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Imperial Gazetteer of India, v. 19, p. 246.

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each worker per diem. The village artisans, blacksmiths, carpenters,
who keep the agricultural implements in order, receive shares of each
The forests of Orchha, though covering a large area, are not of any
particular value, consisting mostly of small trees and scrub. The trees
are divided into three classes, those in the first class, which are of
value for their timber or fruit, being alone `reserved.' The first class
contains teak (Tectona grandis), achkr (Buchanania latifolia), tendu
(Diospyros tomentosa), bel (Aegle Harmelos), and huradai (Cleistan-
thus collinus) ; the second class, seja (Lagerstroemia parviflora), hhair
(Acacia Catechu), nim (Afelia 4zadirachta), reunja (Acacia leucohhloea) ;
the third class, chhiula (Butea frondosa) and salai (Boswellia serrata).
The forest work is done by the jungle tribe of Saharias.
Though trade has increased considerably of late years, it is not yet in
a flourishing condition owing to want of communications. Grain, ghi,
and coarse cotton cloth are the chief exports, being sent to Bombay
and Cawnpore. A little iron is still smelted in a few places, but the
industry has almost died out, the guns formerly manufactured in some
quantity being now no longer in demand. In the State workshop at
Tikamgarh a combined saw-mill, lathe, planing machine, and flour-mill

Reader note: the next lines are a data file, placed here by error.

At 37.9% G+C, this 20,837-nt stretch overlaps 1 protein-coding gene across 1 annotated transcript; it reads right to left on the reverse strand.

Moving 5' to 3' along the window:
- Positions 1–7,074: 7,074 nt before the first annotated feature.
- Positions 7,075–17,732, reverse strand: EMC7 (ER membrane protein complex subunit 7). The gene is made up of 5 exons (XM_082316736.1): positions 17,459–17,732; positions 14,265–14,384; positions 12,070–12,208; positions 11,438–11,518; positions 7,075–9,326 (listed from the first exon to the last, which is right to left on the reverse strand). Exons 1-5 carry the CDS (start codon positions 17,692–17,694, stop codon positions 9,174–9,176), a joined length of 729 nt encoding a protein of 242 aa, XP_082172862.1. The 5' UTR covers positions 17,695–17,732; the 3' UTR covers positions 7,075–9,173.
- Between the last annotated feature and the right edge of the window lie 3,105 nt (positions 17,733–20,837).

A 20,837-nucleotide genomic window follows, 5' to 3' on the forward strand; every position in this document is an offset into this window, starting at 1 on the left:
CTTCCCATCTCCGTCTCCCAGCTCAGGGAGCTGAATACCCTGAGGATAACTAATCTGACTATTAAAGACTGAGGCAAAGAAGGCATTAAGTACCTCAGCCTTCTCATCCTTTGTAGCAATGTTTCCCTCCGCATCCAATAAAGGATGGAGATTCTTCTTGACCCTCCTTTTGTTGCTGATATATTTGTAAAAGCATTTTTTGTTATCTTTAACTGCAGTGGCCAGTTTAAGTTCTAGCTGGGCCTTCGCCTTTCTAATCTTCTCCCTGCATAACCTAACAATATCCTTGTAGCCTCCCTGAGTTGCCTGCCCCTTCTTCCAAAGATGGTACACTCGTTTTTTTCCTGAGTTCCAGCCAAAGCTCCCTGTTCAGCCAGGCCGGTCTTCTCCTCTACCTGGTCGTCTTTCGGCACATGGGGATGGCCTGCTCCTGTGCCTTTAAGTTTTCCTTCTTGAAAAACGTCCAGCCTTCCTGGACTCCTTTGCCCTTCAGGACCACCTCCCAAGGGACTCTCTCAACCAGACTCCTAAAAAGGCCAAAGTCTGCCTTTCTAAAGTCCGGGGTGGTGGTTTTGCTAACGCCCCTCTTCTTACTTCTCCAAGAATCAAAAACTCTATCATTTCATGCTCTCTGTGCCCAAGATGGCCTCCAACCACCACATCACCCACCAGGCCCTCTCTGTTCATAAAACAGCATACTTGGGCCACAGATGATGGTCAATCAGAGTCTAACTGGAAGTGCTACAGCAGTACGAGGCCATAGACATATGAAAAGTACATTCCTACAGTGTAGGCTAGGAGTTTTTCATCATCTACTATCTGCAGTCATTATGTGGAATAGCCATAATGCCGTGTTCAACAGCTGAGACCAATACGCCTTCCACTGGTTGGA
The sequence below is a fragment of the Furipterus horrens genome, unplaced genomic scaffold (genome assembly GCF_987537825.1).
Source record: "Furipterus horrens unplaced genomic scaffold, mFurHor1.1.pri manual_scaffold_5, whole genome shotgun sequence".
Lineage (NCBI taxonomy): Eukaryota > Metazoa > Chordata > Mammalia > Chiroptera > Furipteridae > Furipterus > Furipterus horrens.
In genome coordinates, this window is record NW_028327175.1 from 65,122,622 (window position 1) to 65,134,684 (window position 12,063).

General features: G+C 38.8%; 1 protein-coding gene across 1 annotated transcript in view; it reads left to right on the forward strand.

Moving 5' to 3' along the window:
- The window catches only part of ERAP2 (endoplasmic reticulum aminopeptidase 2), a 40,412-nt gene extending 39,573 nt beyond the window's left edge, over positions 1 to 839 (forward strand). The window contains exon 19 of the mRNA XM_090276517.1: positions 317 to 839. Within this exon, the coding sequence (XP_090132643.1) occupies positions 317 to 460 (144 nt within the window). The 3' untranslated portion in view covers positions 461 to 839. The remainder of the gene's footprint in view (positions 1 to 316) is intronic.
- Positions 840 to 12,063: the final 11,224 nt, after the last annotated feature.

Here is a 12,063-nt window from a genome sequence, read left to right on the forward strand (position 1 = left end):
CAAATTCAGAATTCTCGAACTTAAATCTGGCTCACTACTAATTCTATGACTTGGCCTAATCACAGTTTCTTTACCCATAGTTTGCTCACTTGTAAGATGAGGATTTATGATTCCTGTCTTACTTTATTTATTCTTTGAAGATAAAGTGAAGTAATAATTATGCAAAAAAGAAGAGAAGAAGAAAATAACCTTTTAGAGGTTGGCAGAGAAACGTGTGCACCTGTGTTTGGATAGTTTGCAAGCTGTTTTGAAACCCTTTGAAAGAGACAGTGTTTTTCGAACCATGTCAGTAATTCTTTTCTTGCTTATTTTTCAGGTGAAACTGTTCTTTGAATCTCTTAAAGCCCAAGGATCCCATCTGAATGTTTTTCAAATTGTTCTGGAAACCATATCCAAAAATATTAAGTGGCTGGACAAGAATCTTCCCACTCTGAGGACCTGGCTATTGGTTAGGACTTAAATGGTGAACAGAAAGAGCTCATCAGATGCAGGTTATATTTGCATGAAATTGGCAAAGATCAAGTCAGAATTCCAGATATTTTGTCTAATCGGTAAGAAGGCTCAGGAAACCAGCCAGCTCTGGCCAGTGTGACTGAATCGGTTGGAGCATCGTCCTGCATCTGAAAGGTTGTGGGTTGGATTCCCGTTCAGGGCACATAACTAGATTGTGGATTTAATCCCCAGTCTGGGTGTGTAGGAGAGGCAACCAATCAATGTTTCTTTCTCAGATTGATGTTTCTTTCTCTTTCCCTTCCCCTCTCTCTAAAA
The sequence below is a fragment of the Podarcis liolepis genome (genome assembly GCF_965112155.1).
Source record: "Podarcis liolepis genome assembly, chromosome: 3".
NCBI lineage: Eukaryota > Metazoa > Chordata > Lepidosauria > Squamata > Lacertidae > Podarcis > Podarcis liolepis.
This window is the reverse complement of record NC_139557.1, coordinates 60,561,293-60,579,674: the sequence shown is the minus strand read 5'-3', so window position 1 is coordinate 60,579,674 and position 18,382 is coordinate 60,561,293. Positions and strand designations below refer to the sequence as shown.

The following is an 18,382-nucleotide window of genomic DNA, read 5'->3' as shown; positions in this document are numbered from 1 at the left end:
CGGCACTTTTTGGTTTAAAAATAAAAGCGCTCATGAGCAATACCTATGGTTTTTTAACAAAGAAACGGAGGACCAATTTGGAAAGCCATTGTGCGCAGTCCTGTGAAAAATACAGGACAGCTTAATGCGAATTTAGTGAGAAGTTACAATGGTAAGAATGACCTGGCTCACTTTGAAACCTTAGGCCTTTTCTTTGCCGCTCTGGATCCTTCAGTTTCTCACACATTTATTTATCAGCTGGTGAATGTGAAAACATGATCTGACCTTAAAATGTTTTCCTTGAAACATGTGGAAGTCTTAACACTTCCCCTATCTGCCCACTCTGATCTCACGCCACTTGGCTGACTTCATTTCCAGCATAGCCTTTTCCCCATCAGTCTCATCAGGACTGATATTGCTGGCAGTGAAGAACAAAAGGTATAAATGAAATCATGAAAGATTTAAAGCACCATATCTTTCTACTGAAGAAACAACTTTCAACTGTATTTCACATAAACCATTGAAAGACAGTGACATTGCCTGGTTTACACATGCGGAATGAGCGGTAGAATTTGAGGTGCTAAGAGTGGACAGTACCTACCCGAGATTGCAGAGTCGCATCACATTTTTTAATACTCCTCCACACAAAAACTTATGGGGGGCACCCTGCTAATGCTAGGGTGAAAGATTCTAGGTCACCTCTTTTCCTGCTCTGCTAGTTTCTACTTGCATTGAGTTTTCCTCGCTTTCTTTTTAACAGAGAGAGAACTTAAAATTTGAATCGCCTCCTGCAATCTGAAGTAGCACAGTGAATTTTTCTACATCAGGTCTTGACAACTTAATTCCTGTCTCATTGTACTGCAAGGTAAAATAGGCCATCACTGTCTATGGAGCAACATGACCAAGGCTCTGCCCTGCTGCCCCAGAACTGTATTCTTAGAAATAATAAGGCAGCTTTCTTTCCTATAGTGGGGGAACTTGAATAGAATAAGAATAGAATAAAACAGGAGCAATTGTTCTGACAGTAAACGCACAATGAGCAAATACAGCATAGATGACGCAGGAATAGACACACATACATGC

are worked by steam.
Means of communication are the Jhansi-Bhopal and Jhansi-Manikpur
sections of the Great Indian Peninsula Railway, with stations at Orchha,
Arjar, and Teharka. The only metalled roads are the high road from
Jhansi to Nowgong, which traverses the Tahrauli pargana, the feeder
road from Orchha railway station to Orchha town, and that from
Tikamgarh which meets the road from Lalitpur. There was no postal
system of any kind in the State until 1895. A regular State service
was then instituted, with an office at each police station. An issue of
stamps was also made. British post offices are maintained at Tikam-
garh, Baldeogarh, and Jatara, and telegraph offices at the Orchha, Arjar,
and Teharka railway stations.
The State is divided into five parganas, each under a tahsildar, who
is magistrate and revenue collector for his charge. The tahsil head-
quarters are at Baldeogarh, Jatara, Orchha, Tahrauli, and Tikamgarh.
The largest tahsil is Jatara, with an area of 6oo square miles, while the
others average goo. The administration is divided into three depart-
ments, dealing respectively with the chiefs personal establishment, the
general administration, and military matters. The Maharaja is assisted
by a minister, entitled the Maddr-ul-Muhdm, who has immediate con-
trol of administrative machinery. All matters are referred for final
orders to the chief. In judicial cases the chief has full powers of life
and death over his subjects, and all final appeals are heard by him.
The subordinate criminal and civil courts are more or less modelled
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